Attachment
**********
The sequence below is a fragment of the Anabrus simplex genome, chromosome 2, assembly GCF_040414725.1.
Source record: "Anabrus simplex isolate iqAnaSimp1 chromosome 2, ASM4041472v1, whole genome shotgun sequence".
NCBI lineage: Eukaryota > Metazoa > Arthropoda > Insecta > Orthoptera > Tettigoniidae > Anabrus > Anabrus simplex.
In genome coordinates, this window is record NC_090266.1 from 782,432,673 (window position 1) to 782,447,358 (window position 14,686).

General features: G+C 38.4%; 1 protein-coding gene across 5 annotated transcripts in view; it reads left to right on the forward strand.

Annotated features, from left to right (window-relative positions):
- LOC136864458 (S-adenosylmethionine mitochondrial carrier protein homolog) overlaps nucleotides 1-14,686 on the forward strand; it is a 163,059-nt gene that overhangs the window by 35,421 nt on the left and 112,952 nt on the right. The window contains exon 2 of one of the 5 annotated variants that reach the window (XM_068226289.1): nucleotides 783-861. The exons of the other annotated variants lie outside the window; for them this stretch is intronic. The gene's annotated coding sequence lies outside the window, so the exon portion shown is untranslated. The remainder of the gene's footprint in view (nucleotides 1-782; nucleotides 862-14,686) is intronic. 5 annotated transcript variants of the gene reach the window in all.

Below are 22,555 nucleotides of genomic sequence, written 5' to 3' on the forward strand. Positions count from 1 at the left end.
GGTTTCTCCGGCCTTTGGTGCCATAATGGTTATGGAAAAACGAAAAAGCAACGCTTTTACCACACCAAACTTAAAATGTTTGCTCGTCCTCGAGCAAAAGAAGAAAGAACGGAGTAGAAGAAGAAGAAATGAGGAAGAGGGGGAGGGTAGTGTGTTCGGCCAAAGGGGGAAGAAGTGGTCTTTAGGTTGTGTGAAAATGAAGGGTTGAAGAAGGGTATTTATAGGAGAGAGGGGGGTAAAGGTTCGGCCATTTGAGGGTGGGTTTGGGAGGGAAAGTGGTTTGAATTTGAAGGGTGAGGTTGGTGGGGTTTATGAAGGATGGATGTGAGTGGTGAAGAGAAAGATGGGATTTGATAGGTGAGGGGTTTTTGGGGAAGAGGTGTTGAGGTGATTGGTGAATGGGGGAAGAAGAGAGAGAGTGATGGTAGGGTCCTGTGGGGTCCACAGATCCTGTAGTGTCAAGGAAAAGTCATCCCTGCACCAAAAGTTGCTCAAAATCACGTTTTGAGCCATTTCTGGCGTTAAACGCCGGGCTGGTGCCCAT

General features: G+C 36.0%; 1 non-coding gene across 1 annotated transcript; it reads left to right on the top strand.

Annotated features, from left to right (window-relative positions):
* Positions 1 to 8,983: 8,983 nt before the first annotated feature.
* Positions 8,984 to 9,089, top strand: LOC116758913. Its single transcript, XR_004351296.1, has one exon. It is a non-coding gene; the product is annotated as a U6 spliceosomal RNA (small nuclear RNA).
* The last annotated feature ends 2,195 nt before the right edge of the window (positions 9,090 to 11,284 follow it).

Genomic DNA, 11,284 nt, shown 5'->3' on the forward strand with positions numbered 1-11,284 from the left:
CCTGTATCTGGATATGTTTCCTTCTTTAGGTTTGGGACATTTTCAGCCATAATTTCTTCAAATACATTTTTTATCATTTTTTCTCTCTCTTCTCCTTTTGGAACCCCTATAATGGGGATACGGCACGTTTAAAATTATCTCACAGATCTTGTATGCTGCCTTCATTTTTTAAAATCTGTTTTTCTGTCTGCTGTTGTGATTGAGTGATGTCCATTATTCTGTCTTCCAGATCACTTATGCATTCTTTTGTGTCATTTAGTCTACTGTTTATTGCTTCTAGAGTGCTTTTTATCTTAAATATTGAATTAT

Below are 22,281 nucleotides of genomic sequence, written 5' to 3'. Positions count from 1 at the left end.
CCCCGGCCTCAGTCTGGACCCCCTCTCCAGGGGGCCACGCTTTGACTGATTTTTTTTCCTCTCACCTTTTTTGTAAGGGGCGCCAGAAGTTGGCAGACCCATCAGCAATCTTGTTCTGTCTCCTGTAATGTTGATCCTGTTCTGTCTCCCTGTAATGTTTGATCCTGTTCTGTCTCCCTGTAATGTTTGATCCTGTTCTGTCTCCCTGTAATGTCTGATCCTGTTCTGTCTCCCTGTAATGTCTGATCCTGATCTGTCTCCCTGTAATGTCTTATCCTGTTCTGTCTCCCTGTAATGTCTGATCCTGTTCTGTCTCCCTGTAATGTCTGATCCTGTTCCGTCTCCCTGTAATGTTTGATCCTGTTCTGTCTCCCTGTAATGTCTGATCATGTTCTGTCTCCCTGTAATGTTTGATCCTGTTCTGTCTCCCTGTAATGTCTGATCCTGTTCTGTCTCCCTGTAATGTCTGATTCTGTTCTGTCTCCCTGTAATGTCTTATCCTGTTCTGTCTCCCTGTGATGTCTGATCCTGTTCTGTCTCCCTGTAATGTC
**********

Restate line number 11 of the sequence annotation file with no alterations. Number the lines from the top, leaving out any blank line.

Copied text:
Annotated features, from left to right (window-relative positions):